Exemptions in New York
New York exempts the following property from collection:
- food for 60 days, stoves with fuel for 60 days, one refrigerator, crockery, tableware and cooking utensils necessary for the judgment debtor and his/her family;
- family bibles, pictures, school books and other books not exceeding $50.00 in value;
- seats in houses of worship;
- domestic animals and animal food for 60 days having a value no greater than $400.00;
- all wearing apparel and household furniture;
- one radio receiver and one television;
- a wedding ring and a watch not exceeding $35.00 in value;
- necessary tools, implements, farm machinery, professional instruments, furniture and library related to judgment debtor's profession or calling, not exceeding $600.00 in value;
- property of another held in trust for the judgment debtor, including the judgment debtor's interest in a retirement plan;
- 90% of income or other payments by such a trust other than retirement plan, 90% of current earnings for the judgment debtor's personal services, payments made for support of a spouse or child, medical or dental accessories to the human body, life sustaining equipment, and a guide, service or hearing dog, together with its food, unless such items are determined to be unnecessary for the reasonable requirements of the judgment debtor or his/her dependents;
- military pay and benefits;
- 90% of money due for payment for the sale of milk produced on the judgment debtor's farm and delivered for his/her account to a licensed milk dealer;
- security deposits for the rental of residential real estate or for utility services;
- the loan or surrender value of the judgment debtor's life insurance policy;
- certain funds maintained in a college choice tuition savings program trust fund;
- up to $10,000.00 of equity in residential real property, the shares of a cooperative apartment corporation, a condominium unit, or a mobile home; and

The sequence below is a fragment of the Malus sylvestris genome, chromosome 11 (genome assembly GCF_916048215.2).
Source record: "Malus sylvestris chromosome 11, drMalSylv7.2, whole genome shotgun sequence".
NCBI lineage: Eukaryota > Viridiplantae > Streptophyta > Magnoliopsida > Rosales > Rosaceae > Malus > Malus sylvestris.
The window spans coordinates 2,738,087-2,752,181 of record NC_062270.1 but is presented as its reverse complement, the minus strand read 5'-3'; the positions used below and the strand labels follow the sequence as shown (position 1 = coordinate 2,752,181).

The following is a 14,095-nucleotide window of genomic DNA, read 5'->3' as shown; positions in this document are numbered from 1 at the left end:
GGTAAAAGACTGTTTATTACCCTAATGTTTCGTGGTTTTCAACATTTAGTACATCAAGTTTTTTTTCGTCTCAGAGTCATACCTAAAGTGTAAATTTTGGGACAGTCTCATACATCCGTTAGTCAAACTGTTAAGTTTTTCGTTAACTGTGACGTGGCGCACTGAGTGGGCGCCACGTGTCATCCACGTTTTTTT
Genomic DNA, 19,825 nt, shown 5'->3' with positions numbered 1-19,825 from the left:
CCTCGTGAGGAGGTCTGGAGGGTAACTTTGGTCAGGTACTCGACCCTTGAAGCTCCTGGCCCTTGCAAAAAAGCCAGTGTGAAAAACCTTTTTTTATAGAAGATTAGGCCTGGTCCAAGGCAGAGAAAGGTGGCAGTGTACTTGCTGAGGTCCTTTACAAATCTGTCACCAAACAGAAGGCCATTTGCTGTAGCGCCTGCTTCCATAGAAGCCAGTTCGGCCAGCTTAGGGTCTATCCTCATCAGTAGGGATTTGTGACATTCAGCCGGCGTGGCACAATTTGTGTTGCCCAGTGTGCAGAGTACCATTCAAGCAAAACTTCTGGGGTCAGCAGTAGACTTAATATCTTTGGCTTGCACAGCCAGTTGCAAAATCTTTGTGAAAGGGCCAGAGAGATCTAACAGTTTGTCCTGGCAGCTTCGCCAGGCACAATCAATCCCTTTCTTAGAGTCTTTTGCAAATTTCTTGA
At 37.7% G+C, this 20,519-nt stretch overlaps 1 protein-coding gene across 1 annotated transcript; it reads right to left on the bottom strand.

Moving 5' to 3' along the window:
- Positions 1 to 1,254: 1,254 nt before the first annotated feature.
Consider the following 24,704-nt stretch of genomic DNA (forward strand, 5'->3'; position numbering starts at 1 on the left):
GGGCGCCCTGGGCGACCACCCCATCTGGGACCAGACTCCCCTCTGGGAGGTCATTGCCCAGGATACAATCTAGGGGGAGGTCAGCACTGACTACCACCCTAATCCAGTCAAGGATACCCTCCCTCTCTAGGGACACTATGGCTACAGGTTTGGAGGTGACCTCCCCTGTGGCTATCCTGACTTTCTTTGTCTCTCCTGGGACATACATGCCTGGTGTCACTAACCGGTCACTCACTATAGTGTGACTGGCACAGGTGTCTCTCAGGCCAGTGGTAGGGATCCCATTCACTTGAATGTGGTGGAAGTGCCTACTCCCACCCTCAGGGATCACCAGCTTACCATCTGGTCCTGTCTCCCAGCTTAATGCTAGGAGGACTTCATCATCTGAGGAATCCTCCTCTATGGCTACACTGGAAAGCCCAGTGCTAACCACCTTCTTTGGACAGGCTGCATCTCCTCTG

- a family or private cemetery not greater than one-fourth of an acre in size.
Creditor Law Information
Consistent with its reputation as the leading commercial venue of the World, New York liberally protects the rights of creditors. Among other things, the doctrine of caveat emptor still prevails, subject to certain exceptions. New York provides a broad assortment of procedural tools, such as restraining orders, temporary injunctions, writs of attachment and bonding requirements, for preventing the pretrial frustration of a subsequent judgment. New York also provides a number of different mechanisms for the restraint and recovery of assets of judgment debtors possessed by third-parties, and for otherwise voiding fraudulent transfers of assets.
Under New York's Business Corporation Law, judgment creditors may pierce the corporate veil, and pursue the personal assets of a corporation's directors and officers in cases of loss or waste of corporate assets due to neglect of, failure to perform, or other violations of, the duties of such directors and officers.
Property Execution Laws
Subject to certain limitations with regard to the support of dependents, New York permits the garnishment of 10% of a judgment debtor's income, provided that the judgment debtor's weekly earnings exceed thirty times the national hourly minimum wage, and that the amount to be withheld does not exceed 25% of the judgment debtor's weekly disposable income. Judgments may also be executed by the levy, seizure and sale of nonexempt real and personal property.
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